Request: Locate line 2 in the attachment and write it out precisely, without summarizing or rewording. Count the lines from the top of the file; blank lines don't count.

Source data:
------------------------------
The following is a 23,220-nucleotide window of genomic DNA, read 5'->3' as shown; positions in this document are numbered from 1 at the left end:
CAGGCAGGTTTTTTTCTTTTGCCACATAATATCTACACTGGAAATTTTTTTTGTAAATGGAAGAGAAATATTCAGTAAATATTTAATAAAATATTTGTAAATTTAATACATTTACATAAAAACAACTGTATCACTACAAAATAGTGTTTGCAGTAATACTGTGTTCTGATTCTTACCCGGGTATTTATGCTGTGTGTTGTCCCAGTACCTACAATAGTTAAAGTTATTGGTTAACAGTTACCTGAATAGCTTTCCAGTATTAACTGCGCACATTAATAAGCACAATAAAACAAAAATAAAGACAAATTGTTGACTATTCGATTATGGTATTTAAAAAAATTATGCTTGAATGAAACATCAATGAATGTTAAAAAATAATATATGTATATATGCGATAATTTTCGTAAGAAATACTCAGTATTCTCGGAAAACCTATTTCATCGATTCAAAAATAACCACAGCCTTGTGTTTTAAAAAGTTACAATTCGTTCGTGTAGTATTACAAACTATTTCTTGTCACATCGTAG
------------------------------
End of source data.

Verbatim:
CAGGCAGGTTTTTTTCTTTTGCCACATAATATCTACACTGGAAATTTTTTTTGTAAATGGAAGAGAAATATTCAGTAAATATTTAATAAAATATTTGTAAATTTAATACATTTACATAAAAACAACTGTATCACTACAAAATAGTGTTTGCAGTAATACTGTGTTCTGATTCTTACCCGGGTATTTATGCTGTGTGTTGTCCCAGTACCTACAATAGTTAAAGTTATTGGTTAACAGTTACCTGAATAGCTTTCCAGTATTAACTGCGCACATTAATAAGCACAATAAAACAAAAATAAAGACAAATTGTTGACTATTCGATTATGGTATTTAAAAAAATTATGCTTGAATGAAACATCAATGAATGTTAAAAAATAATATATGTATATATGCGATAATTTTCGTAAGAAATACTCAGTATTCTCGGAAAACCTATTTCATCGATTCAAAAATAACCACAGCCTTGTGTTTTAAAAAGTTACAATTCGTTCGTGTAGTATTACAAACTATTTCTTGTCACATCGTAG